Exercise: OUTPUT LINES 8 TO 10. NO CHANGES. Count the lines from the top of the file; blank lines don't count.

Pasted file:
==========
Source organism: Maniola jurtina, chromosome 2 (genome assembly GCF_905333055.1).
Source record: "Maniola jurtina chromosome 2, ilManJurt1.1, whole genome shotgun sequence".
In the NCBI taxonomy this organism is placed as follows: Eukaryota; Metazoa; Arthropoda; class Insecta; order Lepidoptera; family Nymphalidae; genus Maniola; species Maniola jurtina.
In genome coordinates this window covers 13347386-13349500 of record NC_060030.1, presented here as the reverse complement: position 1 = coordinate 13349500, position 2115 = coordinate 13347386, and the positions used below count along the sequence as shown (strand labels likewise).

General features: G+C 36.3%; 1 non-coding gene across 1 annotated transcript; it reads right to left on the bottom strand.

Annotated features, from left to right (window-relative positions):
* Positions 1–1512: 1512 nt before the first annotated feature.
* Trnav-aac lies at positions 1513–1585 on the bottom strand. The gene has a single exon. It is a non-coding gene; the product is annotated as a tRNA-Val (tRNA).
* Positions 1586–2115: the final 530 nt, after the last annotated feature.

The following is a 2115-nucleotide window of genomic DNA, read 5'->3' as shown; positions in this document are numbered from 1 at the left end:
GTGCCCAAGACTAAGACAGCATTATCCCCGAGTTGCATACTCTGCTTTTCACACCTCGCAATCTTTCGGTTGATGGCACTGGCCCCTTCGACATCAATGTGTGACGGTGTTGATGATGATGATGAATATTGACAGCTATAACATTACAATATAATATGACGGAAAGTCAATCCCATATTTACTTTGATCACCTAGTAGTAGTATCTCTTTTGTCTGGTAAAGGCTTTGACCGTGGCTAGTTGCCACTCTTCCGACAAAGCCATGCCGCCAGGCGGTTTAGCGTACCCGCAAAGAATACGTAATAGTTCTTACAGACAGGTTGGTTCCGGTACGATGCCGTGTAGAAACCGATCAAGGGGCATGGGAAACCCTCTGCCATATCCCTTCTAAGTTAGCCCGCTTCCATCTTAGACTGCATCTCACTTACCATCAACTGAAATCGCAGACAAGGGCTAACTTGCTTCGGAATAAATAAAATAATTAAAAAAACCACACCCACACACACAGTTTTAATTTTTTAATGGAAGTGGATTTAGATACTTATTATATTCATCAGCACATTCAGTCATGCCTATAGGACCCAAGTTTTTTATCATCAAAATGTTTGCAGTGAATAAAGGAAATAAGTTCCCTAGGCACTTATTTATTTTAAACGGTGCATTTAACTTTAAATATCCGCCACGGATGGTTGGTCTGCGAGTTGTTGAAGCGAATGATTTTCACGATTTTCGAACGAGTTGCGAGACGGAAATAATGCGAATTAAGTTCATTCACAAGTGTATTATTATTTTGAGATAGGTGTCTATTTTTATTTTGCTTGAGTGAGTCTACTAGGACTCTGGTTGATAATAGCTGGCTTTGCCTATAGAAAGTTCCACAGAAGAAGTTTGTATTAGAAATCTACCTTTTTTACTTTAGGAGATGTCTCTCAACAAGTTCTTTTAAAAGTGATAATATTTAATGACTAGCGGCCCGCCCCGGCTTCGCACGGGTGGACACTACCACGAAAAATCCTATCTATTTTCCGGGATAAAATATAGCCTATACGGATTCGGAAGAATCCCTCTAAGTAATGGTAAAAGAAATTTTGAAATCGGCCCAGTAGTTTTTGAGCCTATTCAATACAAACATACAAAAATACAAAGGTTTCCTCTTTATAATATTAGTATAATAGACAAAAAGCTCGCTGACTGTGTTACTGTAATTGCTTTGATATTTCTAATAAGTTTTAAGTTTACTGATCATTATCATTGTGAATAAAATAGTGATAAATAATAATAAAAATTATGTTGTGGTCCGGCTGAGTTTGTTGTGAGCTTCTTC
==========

* Trnav-aac lies at positions 1513–1585 on the bottom strand. The gene has a single exon. It is a non-coding gene; the product is annotated as a tRNA-Val (tRNA).
* Positions 1586–2115: the final 530 nt, after the last annotated feature.

The following is a 2115-nucleotide window of genomic DNA, read 5'->3' as shown; positions in this document are numbered from 1 at the left end: